"Two hours."

"For someone who likes sports, stress, and challenges, there is probably no better buy than the New Jersey Nets," says Kroft in his narration. "For a few hundred million dollars, Prokhorov is just a few formalities away from acquiring 80 percent of the worst team in the National Basketball Association."

Stern enters to say it's a sign of the sport's globalization. Kroft notes that it also has something to do with the recession

Around Russia

"He flew us to Siberia to check out Russia's richest gold mining company," Kroft says. (I'm assuming that 60 Minutes didn't take a freebie.)

We learn of Prokhorov's business empire, including aluminum company, a media company, banks, an insurance company, and real estate. His house has a built-in swimming pool and, of course, a fitness center. He's got a model of his 200-foot yacht."

Kroft drinks wine with Prokhorov, who confides, ""Frankly speaking, I like women. In my heart, I am still teenager."

Kroft joins Prohorov at Moscow's exclusive SoHo club, surrounded by 20 beautiful women.

The business background

"I am lucky to have enough money to be really independent, but it doesn't drive me just to count money," Prokhorov declares. "It's only a side effect of what I am doing in business."

"Like most Russian billionaires," Kroft says in his narration, "Prokhorov's fortune was melded from the ashes of the former Soviet Union, with a little bit of luck and the help of a powerful political connection."

That connection was named Vladimir Potanin, who brought the market-educated Prokhorov into a banking partnership, making him a multimillionaire.

Then, as Kroft says in his narration, "In 1995, Kremlin leaders gave them what amounted to an insider's opportunity to buy one of the state's most valuable assets, the huge mining and metals operation called Norilsk Nickel, which is among the world's largest producers of nickel, copper, and platinum. They acquired it from the Kremlin in a so-called auction for the measly sum of a few hundred million dollars, in a process that even Prokhorov's business partner admitted wasn't perfect, and probably not even legal under Western standards. But it was legal in Russia."
Actually, looking at the Atlantic Yards deal and many others, perhaps it would have been "legal under Western standards." Oder continues with his blow-by-blow of the segment:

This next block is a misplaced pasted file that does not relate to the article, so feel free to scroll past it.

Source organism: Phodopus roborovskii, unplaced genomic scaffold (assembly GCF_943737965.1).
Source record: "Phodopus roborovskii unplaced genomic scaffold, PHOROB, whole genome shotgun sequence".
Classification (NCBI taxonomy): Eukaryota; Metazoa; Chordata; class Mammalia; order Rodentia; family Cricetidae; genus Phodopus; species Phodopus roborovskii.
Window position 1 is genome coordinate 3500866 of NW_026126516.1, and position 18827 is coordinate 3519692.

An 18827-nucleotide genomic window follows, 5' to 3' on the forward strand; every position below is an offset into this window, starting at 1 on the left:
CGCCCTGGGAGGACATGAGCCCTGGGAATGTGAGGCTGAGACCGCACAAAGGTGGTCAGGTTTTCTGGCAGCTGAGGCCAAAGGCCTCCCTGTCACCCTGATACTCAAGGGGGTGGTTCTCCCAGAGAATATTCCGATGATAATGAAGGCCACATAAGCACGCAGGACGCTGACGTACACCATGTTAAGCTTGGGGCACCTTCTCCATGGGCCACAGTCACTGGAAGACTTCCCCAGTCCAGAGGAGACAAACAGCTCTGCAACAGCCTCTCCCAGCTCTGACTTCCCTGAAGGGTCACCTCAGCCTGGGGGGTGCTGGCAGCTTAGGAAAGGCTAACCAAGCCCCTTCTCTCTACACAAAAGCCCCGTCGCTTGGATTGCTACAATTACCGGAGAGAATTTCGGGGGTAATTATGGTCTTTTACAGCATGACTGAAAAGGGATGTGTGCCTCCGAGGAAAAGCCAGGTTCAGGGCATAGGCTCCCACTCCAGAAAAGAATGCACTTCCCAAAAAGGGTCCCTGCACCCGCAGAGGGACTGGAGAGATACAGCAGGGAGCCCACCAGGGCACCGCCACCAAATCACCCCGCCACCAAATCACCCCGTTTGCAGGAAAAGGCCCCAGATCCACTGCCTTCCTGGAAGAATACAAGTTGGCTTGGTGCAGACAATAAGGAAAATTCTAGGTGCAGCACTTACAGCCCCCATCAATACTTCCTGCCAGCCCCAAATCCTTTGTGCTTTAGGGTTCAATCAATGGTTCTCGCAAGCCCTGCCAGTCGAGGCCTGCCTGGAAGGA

For context, Yulia Latynina, one of Russia's top business journalists, tells 60 Minutes "it was rigged. But it cannot be explained in normal economic terms."

"This is just the way things work," says Kroft.

"You had robber barons. We had oligarchs," responds Latynina.

And Prokhorov transformed the company, taking it public and selling it at the perfect time, just before the market crashed, thanks to the "Courchevel incident" involving some young women imported by Prokhorov who French officials thought might be prostitutes.

"It's a part of any business to be lucky," Prokhorov says.

"And you sold at just the right time," Kroft says.

"Miracle happens," responds Prokhorov.
...
Miracles do happen, such as Russia's richest man stepping in to bail out a broke developer subsidized by New York taxpayers and the government's gift of eminent domain. THAT is a miracle.

Cotinue reading Oder's article which runs through the rest of the 60 Minutes puff piece.



Posted: 3.29.10
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Eminent Domain Case
Goldstein et al v. ESDC
[All case files]

November 24, 2009
Court of Appeals
Ruling

[See ownership map]

EIS Lawsuit

DDDB et al v ESDC et al
Click for a summary of the lawsuit seeking to annul the review and approval the Atlantic Yards project.

Appeal briefs are here.

2/26/09
Appellate Divsion
Rules for ESDC
What would Atlantic Yards Look like?...
Photo Simulations
Before and After views from around the project footprint revealing the massive scale of the proposed luxury apartment and sports complex.

Click for
Screening Schedule
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Isabel Hill's
"Atlantic Yards" documentary
Brooklyn Matters


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Atlantic Yards